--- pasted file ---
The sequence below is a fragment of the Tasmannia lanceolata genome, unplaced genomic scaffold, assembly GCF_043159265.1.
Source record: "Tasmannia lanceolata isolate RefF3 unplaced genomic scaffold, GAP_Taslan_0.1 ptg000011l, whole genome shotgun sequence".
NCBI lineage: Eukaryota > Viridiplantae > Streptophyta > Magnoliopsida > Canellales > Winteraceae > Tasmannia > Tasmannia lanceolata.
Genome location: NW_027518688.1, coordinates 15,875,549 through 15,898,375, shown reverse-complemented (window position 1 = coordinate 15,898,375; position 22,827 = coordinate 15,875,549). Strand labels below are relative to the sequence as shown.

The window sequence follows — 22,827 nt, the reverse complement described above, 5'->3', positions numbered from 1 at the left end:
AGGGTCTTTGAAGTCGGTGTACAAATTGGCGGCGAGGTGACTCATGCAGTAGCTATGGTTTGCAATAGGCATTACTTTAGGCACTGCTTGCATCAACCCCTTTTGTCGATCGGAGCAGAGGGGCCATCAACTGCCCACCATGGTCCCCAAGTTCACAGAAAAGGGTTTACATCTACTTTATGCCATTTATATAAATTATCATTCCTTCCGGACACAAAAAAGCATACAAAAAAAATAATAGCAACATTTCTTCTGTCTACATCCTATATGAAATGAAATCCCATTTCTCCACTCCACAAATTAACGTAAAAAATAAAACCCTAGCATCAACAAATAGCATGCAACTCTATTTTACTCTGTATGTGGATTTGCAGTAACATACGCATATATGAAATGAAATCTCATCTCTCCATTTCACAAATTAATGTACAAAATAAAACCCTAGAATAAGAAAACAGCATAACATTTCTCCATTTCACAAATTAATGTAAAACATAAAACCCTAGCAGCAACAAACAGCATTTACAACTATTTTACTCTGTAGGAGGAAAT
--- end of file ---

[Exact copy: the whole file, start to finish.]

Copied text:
The sequence below is a fragment of the Tasmannia lanceolata genome, unplaced genomic scaffold, assembly GCF_043159265.1.
Source record: "Tasmannia lanceolata isolate RefF3 unplaced genomic scaffold, GAP_Taslan_0.1 ptg000011l, whole genome shotgun sequence".
NCBI lineage: Eukaryota > Viridiplantae > Streptophyta > Magnoliopsida > Canellales > Winteraceae > Tasmannia > Tasmannia lanceolata.
Genome location: NW_027518688.1, coordinates 15,875,549 through 15,898,375, shown reverse-complemented (window position 1 = coordinate 15,898,375; position 22,827 = coordinate 15,875,549). Strand labels below are relative to the sequence as shown.

The window sequence follows — 22,827 nt, the reverse complement described above, 5'->3', positions numbered from 1 at the left end:
AGGGTCTTTGAAGTCGGTGTACAAATTGGCGGCGAGGTGACTCATGCAGTAGCTATGGTTTGCAATAGGCATTACTTTAGGCACTGCTTGCATCAACCCCTTTTGTCGATCGGAGCAGAGGGGCCATCAACTGCCCACCATGGTCCCCAAGTTCACAGAAAAGGGTTTACATCTACTTTATGCCATTTATATAAATTATCATTCCTTCCGGACACAAAAAAGCATACAAAAAAAATAATAGCAACATTTCTTCTGTCTACATCCTATATGAAATGAAATCCCATTTCTCCACTCCACAAATTAACGTAAAAAATAAAACCCTAGCATCAACAAATAGCATGCAACTCTATTTTACTCTGTATGTGGATTTGCAGTAACATACGCATATATGAAATGAAATCTCATCTCTCCATTTCACAAATTAATGTACAAAATAAAACCCTAGAATAAGAAAACAGCATAACATTTCTCCATTTCACAAATTAATGTAAAACATAAAACCCTAGCAGCAACAAACAGCATTTACAACTATTTTACTCTGTAGGAGGAAAT